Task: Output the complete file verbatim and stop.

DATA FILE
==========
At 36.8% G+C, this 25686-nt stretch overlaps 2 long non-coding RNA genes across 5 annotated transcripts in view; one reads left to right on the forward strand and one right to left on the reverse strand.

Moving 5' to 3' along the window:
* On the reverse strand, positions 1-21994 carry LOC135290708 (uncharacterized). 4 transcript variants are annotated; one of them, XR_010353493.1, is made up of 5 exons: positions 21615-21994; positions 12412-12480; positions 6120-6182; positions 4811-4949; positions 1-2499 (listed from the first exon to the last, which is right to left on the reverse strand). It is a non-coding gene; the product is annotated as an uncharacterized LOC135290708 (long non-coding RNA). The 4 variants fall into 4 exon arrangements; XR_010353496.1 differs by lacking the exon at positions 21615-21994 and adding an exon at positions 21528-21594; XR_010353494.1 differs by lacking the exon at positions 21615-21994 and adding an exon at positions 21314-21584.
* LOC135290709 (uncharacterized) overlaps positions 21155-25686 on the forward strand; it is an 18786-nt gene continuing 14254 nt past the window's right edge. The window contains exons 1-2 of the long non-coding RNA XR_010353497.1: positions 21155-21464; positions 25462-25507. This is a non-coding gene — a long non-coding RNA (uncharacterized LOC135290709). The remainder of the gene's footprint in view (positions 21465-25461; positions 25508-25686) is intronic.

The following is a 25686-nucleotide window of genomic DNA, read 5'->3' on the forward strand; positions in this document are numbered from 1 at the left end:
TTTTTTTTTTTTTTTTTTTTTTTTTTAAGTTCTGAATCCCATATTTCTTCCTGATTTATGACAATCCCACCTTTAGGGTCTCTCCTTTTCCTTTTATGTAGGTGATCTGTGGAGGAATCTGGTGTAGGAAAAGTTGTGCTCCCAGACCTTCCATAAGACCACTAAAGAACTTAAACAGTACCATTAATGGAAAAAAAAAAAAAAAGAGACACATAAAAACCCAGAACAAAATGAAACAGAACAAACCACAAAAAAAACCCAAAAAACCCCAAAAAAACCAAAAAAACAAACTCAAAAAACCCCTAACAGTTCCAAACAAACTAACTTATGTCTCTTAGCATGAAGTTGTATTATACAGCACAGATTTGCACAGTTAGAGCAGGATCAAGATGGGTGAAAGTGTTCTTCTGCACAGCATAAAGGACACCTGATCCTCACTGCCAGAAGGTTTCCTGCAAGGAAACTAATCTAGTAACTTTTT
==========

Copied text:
At 36.8% G+C, this 25686-nt stretch overlaps 2 long non-coding RNA genes across 5 annotated transcripts in view; one reads left to right on the forward strand and one right to left on the reverse strand.

Moving 5' to 3' along the window:
* On the reverse strand, positions 1-21994 carry LOC135290708 (uncharacterized). 4 transcript variants are annotated; one of them, XR_010353493.1, is made up of 5 exons: positions 21615-21994; positions 12412-12480; positions 6120-6182; positions 4811-4949; positions 1-2499 (listed from the first exon to the last, which is right to left on the reverse strand). It is a non-coding gene; the product is annotated as an uncharacterized LOC135290708 (long non-coding RNA). The 4 variants fall into 4 exon arrangements; XR_010353496.1 differs by lacking the exon at positions 21615-21994 and adding an exon at positions 21528-21594; XR_010353494.1 differs by lacking the exon at positions 21615-21994 and adding an exon at positions 21314-21584.
* LOC135290709 (uncharacterized) overlaps positions 21155-25686 on the forward strand; it is an 18786-nt gene continuing 14254 nt past the window's right edge. The window contains exons 1-2 of the long non-coding RNA XR_010353497.1: positions 21155-21464; positions 25462-25507. This is a non-coding gene — a long non-coding RNA (uncharacterized LOC135290709). The remainder of the gene's footprint in view (positions 21465-25461; positions 25508-25686) is intronic.

The following is a 25686-nucleotide window of genomic DNA, read 5'->3' on the forward strand; positions in this document are numbered from 1 at the left end:
TTTTTTTTTTTTTTTTTTTTTTTTTTAAGTTCTGAATCCCATATTTCTTCCTGATTTATGACAATCCCACCTTTAGGGTCTCTCCTTTTCCTTTTATGTAGGTGATCTGTGGAGGAATCTGGTGTAGGAAAAGTTGTGCTCCCAGACCTTCCATAAGACCACTAAAGAACTTAAACAGTACCATTAATGGAAAAAAAAAAAAAAAGAGACACATAAAAACCCAGAACAAAATGAAACAGAACAAACCACAAAAAAAACCCAAAAAACCCCAAAAAAACCAAAAAAACAAACTCAAAAAACCCCTAACAGTTCCAAACAAACTAACTTATGTCTCTTAGCATGAAGTTGTATTATACAGCACAGATTTGCACAGTTAGAGCAGGATCAAGATGGGTGAAAGTGTTCTTCTGCACAGCATAAAGGACACCTGATCCTCACTGCCAGAAGGTTTCCTGCAAGGAAACTAATCTAGTAACTTTTT